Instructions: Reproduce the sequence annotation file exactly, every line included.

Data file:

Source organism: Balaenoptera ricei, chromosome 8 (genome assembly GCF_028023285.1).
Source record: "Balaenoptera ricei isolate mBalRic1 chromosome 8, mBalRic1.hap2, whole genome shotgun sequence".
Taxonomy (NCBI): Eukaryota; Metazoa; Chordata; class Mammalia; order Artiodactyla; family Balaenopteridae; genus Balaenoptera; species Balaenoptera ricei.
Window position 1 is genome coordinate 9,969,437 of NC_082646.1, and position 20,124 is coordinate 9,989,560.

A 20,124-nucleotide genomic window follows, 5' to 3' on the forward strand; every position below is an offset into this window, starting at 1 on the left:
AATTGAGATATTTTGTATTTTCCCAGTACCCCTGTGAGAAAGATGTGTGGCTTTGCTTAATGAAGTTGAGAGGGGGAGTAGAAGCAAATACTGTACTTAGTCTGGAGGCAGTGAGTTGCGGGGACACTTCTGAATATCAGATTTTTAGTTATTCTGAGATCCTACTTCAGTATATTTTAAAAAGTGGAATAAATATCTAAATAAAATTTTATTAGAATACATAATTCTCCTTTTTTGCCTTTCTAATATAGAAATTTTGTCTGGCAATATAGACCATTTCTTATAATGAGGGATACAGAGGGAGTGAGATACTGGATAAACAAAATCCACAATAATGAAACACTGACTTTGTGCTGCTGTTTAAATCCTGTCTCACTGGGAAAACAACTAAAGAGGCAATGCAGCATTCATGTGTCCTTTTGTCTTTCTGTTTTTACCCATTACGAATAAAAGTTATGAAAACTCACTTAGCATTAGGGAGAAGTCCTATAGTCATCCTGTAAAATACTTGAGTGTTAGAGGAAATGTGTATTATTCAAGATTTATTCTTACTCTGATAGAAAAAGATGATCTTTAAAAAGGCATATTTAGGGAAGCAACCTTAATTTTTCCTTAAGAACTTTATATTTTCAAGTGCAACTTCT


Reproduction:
Source organism: Balaenoptera ricei, chromosome 8 (genome assembly GCF_028023285.1).
Source record: "Balaenoptera ricei isolate mBalRic1 chromosome 8, mBalRic1.hap2, whole genome shotgun sequence".
Taxonomy (NCBI): Eukaryota; Metazoa; Chordata; class Mammalia; order Artiodactyla; family Balaenopteridae; genus Balaenoptera; species Balaenoptera ricei.
Window position 1 is genome coordinate 9,969,437 of NC_082646.1, and position 20,124 is coordinate 9,989,560.

A 20,124-nucleotide genomic window follows, 5' to 3' on the forward strand; every position below is an offset into this window, starting at 1 on the left:
AATTGAGATATTTTGTATTTTCCCAGTACCCCTGTGAGAAAGATGTGTGGCTTTGCTTAATGAAGTTGAGAGGGGGAGTAGAAGCAAATACTGTACTTAGTCTGGAGGCAGTGAGTTGCGGGGACACTTCTGAATATCAGATTTTTAGTTATTCTGAGATCCTACTTCAGTATATTTTAAAAAGTGGAATAAATATCTAAATAAAATTTTATTAGAATACATAATTCTCCTTTTTTGCCTTTCTAATATAGAAATTTTGTCTGGCAATATAGACCATTTCTTATAATGAGGGATACAGAGGGAGTGAGATACTGGATAAACAAAATCCACAATAATGAAACACTGACTTTGTGCTGCTGTTTAAATCCTGTCTCACTGGGAAAACAACTAAAGAGGCAATGCAGCATTCATGTGTCCTTTTGTCTTTCTGTTTTTACCCATTACGAATAAAAGTTATGAAAACTCACTTAGCATTAGGGAGAAGTCCTATAGTCATCCTGTAAAATACTTGAGTGTTAGAGGAAATGTGTATTATTCAAGATTTATTCTTACTCTGATAGAAAAAGATGATCTTTAAAAAGGCATATTTAGGGAAGCAACCTTAATTTTTCCTTAAGAACTTTATATTTTCAAGTGCAACTTCT